Integrating transcriptional and protein interaction networks to prioritize condition-specific master regulators
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CitationPadi, Megha, and John Quackenbush. 2015. “Integrating transcriptional and protein interaction networks to prioritize condition-specific master regulators.” BMC Systems Biology 9 (1): 80. doi:10.1186/s12918-015-0228-1. http://dx.doi.org/10.1186/s12918-015-0228-1.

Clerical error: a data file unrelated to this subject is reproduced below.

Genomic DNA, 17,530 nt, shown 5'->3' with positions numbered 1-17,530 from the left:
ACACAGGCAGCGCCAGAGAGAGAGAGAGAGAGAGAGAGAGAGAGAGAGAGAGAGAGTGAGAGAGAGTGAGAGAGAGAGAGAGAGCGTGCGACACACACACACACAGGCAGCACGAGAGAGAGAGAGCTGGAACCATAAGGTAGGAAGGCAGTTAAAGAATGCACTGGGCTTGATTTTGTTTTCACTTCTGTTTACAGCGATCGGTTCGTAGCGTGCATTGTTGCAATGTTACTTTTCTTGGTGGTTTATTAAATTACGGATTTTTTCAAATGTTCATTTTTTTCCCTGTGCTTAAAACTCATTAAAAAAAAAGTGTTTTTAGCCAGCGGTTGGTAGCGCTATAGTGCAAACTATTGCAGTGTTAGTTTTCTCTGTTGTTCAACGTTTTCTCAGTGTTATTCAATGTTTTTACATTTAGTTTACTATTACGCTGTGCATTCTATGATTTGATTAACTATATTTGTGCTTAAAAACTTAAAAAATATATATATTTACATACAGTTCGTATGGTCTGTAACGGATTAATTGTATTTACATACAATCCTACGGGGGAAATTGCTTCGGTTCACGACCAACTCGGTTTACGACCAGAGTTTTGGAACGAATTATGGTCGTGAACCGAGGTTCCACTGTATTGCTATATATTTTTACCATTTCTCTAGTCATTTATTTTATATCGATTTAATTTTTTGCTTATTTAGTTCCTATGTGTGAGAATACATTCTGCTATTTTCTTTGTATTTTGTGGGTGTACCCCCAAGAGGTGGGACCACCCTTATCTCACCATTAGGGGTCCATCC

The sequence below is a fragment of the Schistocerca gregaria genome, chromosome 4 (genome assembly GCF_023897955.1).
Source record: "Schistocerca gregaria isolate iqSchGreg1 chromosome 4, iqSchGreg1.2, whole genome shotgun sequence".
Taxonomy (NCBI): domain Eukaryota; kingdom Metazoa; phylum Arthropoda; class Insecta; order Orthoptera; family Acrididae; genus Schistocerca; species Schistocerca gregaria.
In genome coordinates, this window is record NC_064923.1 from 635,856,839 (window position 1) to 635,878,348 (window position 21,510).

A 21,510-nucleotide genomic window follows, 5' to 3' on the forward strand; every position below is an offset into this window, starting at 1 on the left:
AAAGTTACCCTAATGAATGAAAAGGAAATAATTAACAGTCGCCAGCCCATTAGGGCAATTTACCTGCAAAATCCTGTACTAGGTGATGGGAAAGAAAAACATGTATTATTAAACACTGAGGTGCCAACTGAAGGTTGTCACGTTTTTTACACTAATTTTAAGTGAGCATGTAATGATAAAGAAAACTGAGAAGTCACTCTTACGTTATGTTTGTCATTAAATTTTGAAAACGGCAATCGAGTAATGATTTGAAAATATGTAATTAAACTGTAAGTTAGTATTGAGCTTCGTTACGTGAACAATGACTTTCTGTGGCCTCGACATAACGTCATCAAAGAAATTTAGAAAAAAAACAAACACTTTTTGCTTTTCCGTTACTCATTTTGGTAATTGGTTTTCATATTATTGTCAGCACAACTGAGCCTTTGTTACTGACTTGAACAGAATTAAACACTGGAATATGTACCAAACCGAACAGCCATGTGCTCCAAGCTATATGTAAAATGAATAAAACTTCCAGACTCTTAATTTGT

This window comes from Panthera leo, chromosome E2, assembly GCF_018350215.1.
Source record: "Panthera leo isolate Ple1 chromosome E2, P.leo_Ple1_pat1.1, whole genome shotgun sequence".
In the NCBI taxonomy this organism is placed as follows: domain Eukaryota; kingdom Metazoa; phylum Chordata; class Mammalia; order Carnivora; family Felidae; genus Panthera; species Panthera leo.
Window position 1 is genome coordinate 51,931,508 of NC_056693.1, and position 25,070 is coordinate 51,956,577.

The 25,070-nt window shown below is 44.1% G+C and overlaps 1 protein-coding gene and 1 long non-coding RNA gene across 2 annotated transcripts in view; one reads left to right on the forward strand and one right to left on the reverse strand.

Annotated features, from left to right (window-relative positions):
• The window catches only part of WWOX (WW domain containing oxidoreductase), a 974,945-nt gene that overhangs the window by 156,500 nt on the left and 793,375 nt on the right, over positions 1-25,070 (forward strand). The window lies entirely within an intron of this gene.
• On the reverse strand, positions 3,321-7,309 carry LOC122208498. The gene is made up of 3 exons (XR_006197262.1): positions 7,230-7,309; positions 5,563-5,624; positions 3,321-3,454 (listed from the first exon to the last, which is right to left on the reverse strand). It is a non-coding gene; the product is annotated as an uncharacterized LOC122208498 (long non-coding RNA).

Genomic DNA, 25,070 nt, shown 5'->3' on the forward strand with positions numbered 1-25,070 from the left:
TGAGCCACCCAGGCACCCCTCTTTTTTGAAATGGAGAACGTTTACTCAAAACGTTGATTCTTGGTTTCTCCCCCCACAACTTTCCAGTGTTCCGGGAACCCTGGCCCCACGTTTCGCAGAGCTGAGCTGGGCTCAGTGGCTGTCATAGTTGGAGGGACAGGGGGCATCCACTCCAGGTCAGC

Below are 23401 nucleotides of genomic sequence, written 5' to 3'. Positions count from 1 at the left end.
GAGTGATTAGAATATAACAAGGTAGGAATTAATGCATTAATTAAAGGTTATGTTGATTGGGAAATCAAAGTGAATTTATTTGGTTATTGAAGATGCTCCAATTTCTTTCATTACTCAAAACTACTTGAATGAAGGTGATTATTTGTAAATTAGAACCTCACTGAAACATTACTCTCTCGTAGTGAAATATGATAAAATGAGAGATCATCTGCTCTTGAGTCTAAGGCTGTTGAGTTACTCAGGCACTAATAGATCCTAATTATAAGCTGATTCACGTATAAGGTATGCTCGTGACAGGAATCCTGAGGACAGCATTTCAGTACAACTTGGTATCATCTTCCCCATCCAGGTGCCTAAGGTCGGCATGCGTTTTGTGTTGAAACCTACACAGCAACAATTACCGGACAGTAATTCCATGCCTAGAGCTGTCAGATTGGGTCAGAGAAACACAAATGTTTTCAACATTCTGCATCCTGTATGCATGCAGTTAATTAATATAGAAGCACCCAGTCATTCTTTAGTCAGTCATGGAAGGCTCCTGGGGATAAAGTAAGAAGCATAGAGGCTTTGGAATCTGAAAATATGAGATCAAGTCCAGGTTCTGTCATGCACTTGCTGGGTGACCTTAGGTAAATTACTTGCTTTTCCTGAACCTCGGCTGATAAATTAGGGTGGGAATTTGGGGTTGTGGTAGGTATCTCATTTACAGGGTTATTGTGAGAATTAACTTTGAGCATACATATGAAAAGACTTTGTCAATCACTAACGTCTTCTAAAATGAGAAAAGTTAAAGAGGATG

AbstractBackground: Genome-wide libraries of yeast deletion strains have been used to screen for genes that drive phenotypes such as stress response. A surprising observation emerging from these studies is that the genes with the largest changes in mRNA expression during a state transition are not those that drive that transition. Here, we show that integrating gene expression data with context-independent protein interaction networks can help prioritize master regulators that drive biological phenotypes. Results: Genes essential for survival had previously been shown to exhibit high centrality in protein interaction networks. However, the set of genes that drive growth in any specific condition is highly context-dependent. We inferred regulatory networks from gene expression data and transcription factor binding motifs in Saccharomyces cerevisiae, and found that high-degree nodes in regulatory networks are enriched for transcription factors that drive the corresponding phenotypes. We then found that using a metric combining protein interaction and transcriptional networks improved the enrichment for drivers in many of the contexts we examined. We applied this principle to a dataset of gene expression in normal human fibroblasts expressing a panel of viral oncogenes. We integrated regulatory interactions inferred from this data with a database of yeast two-hybrid protein interactions and ranked 571 human transcription factors by their combined network score. The ranked list was significantly enriched in known cancer genes that could not be found by standard differential expression or enrichment analyses. Conclusions: There has been increasing recognition that network-based approaches can provide insight into critical cellular elements that help define phenotypic state. Our analysis suggests that no one network, based on a single data type, captures the full spectrum of interactions. Greater insight can instead be gained by exploring multiple independent networks and by choosing an appropriate metric on each network. Moreover we can improve our ability to rank phenotypic drivers by combining the information from individual networks. We propose that such integrative network analysis could be used to combine clinical gene expression data with interaction databases to prioritize patient- and disease-specific therapeutic targets. Electronic supplementary material The online version of this article (doi:10.1186/s12918-015-0228-1) contains supplementary material, which is available to authorized users.
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